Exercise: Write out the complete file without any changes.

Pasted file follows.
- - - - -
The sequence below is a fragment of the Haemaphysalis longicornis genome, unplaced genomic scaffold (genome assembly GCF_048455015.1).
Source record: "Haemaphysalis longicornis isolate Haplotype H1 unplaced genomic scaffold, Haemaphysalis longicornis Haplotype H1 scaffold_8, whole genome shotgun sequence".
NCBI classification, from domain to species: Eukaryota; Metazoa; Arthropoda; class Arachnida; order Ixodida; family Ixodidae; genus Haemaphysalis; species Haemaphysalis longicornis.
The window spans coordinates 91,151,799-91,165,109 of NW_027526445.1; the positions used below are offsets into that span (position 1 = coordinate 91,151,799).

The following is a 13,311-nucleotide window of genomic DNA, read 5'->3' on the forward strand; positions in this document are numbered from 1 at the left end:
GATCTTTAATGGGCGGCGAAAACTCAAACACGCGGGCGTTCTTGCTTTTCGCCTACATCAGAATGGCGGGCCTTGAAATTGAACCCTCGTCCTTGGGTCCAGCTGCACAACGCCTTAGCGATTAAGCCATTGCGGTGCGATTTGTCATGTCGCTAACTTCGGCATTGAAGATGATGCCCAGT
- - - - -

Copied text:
The sequence below is a fragment of the Haemaphysalis longicornis genome, unplaced genomic scaffold (genome assembly GCF_048455015.1).
Source record: "Haemaphysalis longicornis isolate Haplotype H1 unplaced genomic scaffold, Haemaphysalis longicornis Haplotype H1 scaffold_8, whole genome shotgun sequence".
NCBI classification, from domain to species: Eukaryota; Metazoa; Arthropoda; class Arachnida; order Ixodida; family Ixodidae; genus Haemaphysalis; species Haemaphysalis longicornis.
The window spans coordinates 91,151,799-91,165,109 of NW_027526445.1; the positions used below are offsets into that span (position 1 = coordinate 91,151,799).

The following is a 13,311-nucleotide window of genomic DNA, read 5'->3' on the forward strand; positions in this document are numbered from 1 at the left end:
GATCTTTAATGGGCGGCGAAAACTCAAACACGCGGGCGTTCTTGCTTTTCGCCTACATCAGAATGGCGGGCCTTGAAATTGAACCCTCGTCCTTGGGTCCAGCTGCACAACGCCTTAGCGATTAAGCCATTGCGGTGCGATTTGTCATGTCGCTAACTTCGGCATTGAAGATGATGCCCAGT